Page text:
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Heading in football. Part 2: Biomechanics of ball heading and head response
  1. N Shewchenko1,
  2. C Withnall1,
  3. M Keown1,
  4. R Gittens1,
  5. J Dvorak2
  1. 1Biokinetics and Associates Ltd., Ontario, Canada
  2. 2FIFA Medical Assessment and Research Centre, Zurich, Switzerland
  1. Correspondence to:
 N Shewchenko
 Biokinetics and Associates Ltd, Ontario, Canada;


Objectives: Controversy surrounding the long term effects of repeated impacts from heading has raised awareness among the public and the medical community. However, there is little information about the human response to the impacts and what measures can be taken to alter their effect. The objective of the current study was to gain a better understanding of heading biomechanics through the implementation of a numerical model and subsequent investigation of parameters related to heading technique and ball characteristics.

Methods: A controlled laboratory study was carried out with seven active football players, aged 20–23 years who underwent medical screening and were instrumented with accelerometers mounted in bite plates and electromyographic electrodes on the major neck muscle groups. Balls were delivered at two speeds (6 m/s and 8 m/s) as the subjects demonstrated several specific heading manoeuvres. Photographic targets were tracked via high speed video to measure heading kinematics. One subject demonstrating reasonably averaged flexion–extension muscle activity phased with head acceleration data and upper torso kinematics was used to validate a biofidelic 50th percentile human numerical model with detailed representation of the head and neck.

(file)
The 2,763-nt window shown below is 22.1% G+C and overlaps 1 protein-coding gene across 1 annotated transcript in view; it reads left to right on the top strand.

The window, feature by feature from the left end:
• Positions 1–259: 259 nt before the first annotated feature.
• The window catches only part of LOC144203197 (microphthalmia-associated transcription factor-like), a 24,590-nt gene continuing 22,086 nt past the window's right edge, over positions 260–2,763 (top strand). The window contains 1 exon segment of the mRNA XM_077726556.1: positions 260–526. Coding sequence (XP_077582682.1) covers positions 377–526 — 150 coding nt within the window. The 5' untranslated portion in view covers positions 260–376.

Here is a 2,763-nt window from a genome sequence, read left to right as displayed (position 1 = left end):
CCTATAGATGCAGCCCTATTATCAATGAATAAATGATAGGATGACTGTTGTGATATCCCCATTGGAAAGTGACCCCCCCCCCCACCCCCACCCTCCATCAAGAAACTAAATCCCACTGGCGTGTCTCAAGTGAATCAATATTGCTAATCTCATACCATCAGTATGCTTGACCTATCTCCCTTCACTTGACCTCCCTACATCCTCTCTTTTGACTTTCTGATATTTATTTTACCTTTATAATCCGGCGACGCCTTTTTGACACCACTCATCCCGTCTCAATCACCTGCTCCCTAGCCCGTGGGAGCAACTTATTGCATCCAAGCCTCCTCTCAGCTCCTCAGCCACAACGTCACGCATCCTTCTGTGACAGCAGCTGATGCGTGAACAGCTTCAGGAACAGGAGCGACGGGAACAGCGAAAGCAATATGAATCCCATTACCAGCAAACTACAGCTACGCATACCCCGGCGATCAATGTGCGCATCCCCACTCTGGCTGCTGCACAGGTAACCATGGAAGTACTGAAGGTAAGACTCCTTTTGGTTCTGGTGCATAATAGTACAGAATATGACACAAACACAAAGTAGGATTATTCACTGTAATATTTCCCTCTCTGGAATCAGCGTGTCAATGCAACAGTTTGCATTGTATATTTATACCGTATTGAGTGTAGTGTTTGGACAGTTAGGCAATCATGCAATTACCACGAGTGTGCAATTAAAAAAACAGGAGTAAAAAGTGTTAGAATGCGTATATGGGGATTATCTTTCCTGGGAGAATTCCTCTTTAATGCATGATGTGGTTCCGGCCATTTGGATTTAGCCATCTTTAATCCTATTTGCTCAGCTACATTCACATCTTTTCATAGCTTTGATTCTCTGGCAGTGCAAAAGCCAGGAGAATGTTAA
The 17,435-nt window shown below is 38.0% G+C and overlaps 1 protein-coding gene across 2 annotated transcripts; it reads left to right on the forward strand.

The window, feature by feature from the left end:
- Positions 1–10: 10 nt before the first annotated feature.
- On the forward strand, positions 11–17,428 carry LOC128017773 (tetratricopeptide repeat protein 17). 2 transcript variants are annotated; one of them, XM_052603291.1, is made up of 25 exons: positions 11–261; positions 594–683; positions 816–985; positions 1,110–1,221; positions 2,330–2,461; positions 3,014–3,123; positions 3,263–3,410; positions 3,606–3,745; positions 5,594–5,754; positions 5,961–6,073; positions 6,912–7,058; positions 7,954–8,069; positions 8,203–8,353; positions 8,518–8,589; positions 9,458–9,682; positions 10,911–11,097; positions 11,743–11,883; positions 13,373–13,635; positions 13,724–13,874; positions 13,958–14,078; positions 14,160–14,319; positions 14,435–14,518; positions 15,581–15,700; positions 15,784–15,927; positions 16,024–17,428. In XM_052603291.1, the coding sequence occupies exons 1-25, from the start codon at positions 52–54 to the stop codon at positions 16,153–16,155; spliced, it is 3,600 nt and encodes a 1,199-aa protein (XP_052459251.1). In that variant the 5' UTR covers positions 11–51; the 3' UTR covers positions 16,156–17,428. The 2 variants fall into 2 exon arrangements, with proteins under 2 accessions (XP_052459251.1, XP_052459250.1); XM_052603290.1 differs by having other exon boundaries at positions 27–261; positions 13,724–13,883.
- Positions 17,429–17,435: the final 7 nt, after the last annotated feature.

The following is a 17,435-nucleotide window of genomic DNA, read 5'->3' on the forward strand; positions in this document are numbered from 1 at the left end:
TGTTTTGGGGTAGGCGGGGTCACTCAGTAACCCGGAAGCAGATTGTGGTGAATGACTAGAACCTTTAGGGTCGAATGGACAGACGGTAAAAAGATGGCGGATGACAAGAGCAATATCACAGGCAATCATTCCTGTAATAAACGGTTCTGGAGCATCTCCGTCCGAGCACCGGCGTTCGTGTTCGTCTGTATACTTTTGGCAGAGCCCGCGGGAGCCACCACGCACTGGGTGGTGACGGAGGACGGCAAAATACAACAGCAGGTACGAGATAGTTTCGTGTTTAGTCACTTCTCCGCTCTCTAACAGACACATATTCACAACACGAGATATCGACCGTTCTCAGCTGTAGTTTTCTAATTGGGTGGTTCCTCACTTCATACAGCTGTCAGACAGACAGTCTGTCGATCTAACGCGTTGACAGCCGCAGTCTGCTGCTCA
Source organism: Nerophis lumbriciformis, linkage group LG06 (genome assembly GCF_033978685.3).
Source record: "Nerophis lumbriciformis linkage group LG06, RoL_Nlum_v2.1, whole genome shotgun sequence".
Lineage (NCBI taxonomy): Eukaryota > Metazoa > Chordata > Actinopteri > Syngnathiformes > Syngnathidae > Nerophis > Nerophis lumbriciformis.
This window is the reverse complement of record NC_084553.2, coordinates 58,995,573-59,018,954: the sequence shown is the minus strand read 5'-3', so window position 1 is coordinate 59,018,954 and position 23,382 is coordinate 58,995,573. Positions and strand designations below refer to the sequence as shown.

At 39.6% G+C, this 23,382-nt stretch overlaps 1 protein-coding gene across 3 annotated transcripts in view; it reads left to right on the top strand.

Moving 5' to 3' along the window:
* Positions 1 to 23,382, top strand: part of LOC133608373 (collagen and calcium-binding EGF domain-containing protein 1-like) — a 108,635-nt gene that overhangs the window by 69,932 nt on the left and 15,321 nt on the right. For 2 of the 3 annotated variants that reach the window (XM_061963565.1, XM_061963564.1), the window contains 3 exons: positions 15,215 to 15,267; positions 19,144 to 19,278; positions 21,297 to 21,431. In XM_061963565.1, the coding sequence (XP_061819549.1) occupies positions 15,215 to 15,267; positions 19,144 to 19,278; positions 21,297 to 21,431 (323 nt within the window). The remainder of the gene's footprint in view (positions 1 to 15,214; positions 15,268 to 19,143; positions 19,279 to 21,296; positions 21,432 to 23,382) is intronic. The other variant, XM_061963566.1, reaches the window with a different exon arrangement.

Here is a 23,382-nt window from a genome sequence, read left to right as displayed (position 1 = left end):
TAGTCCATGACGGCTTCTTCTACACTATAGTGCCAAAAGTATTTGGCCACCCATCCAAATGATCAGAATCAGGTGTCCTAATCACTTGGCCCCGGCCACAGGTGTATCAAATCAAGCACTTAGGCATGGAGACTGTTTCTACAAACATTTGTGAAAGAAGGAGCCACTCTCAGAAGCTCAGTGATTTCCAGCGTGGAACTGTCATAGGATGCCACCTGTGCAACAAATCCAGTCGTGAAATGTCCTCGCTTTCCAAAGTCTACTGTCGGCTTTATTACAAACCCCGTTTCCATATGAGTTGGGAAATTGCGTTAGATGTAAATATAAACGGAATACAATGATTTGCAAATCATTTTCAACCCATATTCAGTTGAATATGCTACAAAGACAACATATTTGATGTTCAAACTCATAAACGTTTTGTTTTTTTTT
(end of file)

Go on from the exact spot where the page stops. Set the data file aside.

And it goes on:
Results: Heading kinematics and subject responses were used with a detailed numerical model to simulate impact biomechanics for a baseline heading scenario. Changes to heading techniques and ball characteristics which mitigated head impact response were identified.

Conclusion: A numerical model combined with biomechanical measurement techniques is an important tool for parametric investigation of strategies to reduce head impact severity via changes in heading technique or the physical properties of the ball.

  • soccer/football injuries
  • concussions
  • biomechanics
  • heading
  • simulation

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  • Competing interests: none declared